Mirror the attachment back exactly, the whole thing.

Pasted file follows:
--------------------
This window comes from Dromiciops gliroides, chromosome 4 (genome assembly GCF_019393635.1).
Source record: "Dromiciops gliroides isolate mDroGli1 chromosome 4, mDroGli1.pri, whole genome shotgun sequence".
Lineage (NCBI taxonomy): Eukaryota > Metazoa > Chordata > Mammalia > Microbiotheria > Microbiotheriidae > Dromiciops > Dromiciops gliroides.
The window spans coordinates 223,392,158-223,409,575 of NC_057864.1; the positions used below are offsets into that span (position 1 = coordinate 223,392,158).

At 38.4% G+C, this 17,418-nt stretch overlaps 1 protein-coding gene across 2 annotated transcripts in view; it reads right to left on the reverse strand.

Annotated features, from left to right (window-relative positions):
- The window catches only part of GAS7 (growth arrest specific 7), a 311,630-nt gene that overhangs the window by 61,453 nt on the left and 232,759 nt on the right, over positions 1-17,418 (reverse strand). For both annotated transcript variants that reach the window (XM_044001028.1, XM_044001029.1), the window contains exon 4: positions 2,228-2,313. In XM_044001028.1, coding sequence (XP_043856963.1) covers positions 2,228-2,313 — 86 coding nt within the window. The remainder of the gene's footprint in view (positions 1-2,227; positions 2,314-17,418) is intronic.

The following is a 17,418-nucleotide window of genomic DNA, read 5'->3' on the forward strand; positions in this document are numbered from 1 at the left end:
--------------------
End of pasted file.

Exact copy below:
This window comes from Dromiciops gliroides, chromosome 4 (genome assembly GCF_019393635.1).
Source record: "Dromiciops gliroides isolate mDroGli1 chromosome 4, mDroGli1.pri, whole genome shotgun sequence".
Lineage (NCBI taxonomy): Eukaryota > Metazoa > Chordata > Mammalia > Microbiotheria > Microbiotheriidae > Dromiciops > Dromiciops gliroides.
The window spans coordinates 223,392,158-223,409,575 of NC_057864.1; the positions used below are offsets into that span (position 1 = coordinate 223,392,158).

At 38.4% G+C, this 17,418-nt stretch overlaps 1 protein-coding gene across 2 annotated transcripts in view; it reads right to left on the reverse strand.

Annotated features, from left to right (window-relative positions):
- The window catches only part of GAS7 (growth arrest specific 7), a 311,630-nt gene that overhangs the window by 61,453 nt on the left and 232,759 nt on the right, over positions 1-17,418 (reverse strand). For both annotated transcript variants that reach the window (XM_044001028.1, XM_044001029.1), the window contains exon 4: positions 2,228-2,313. In XM_044001028.1, coding sequence (XP_043856963.1) covers positions 2,228-2,313 — 86 coding nt within the window. The remainder of the gene's footprint in view (positions 1-2,227; positions 2,314-17,418) is intronic.

The following is a 17,418-nucleotide window of genomic DNA, read 5'->3' on the forward strand; positions in this document are numbered from 1 at the left end: